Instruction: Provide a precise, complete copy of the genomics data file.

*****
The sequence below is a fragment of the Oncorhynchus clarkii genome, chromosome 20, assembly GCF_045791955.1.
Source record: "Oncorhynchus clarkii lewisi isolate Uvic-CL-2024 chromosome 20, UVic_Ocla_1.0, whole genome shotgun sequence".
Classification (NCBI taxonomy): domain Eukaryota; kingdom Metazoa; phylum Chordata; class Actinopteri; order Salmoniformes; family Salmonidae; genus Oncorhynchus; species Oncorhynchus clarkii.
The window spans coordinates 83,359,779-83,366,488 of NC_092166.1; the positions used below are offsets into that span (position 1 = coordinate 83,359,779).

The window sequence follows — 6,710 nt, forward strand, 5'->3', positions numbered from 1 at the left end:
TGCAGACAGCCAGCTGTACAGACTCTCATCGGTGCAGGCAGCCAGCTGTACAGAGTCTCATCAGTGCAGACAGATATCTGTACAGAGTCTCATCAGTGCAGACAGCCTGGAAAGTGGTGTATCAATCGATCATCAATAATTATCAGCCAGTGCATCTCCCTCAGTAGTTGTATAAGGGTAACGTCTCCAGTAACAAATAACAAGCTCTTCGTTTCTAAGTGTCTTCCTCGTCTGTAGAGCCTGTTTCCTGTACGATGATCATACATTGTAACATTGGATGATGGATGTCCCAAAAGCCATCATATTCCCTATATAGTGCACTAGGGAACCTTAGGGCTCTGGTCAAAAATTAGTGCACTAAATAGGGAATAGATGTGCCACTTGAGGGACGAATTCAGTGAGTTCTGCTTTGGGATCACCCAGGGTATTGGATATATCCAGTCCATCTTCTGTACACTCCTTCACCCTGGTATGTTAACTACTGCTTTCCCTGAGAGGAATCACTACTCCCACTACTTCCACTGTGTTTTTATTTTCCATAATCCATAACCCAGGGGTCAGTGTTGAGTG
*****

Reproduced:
The sequence below is a fragment of the Oncorhynchus clarkii genome, chromosome 20, assembly GCF_045791955.1.
Source record: "Oncorhynchus clarkii lewisi isolate Uvic-CL-2024 chromosome 20, UVic_Ocla_1.0, whole genome shotgun sequence".
Classification (NCBI taxonomy): domain Eukaryota; kingdom Metazoa; phylum Chordata; class Actinopteri; order Salmoniformes; family Salmonidae; genus Oncorhynchus; species Oncorhynchus clarkii.
The window spans coordinates 83,359,779-83,366,488 of NC_092166.1; the positions used below are offsets into that span (position 1 = coordinate 83,359,779).

The window sequence follows — 6,710 nt, forward strand, 5'->3', positions numbered from 1 at the left end:
TGCAGACAGCCAGCTGTACAGACTCTCATCGGTGCAGGCAGCCAGCTGTACAGAGTCTCATCAGTGCAGACAGATATCTGTACAGAGTCTCATCAGTGCAGACAGCCTGGAAAGTGGTGTATCAATCGATCATCAATAATTATCAGCCAGTGCATCTCCCTCAGTAGTTGTATAAGGGTAACGTCTCCAGTAACAAATAACAAGCTCTTCGTTTCTAAGTGTCTTCCTCGTCTGTAGAGCCTGTTTCCTGTACGATGATCATACATTGTAACATTGGATGATGGATGTCCCAAAAGCCATCATATTCCCTATATAGTGCACTAGGGAACCTTAGGGCTCTGGTCAAAAATTAGTGCACTAAATAGGGAATAGATGTGCCACTTGAGGGACGAATTCAGTGAGTTCTGCTTTGGGATCACCCAGGGTATTGGATATATCCAGTCCATCTTCTGTACACTCCTTCACCCTGGTATGTTAACTACTGCTTTCCCTGAGAGGAATCACTACTCCCACTACTTCCACTGTGTTTTTATTTTCCATAATCCATAACCCAGGGGTCAGTGTTGAGTG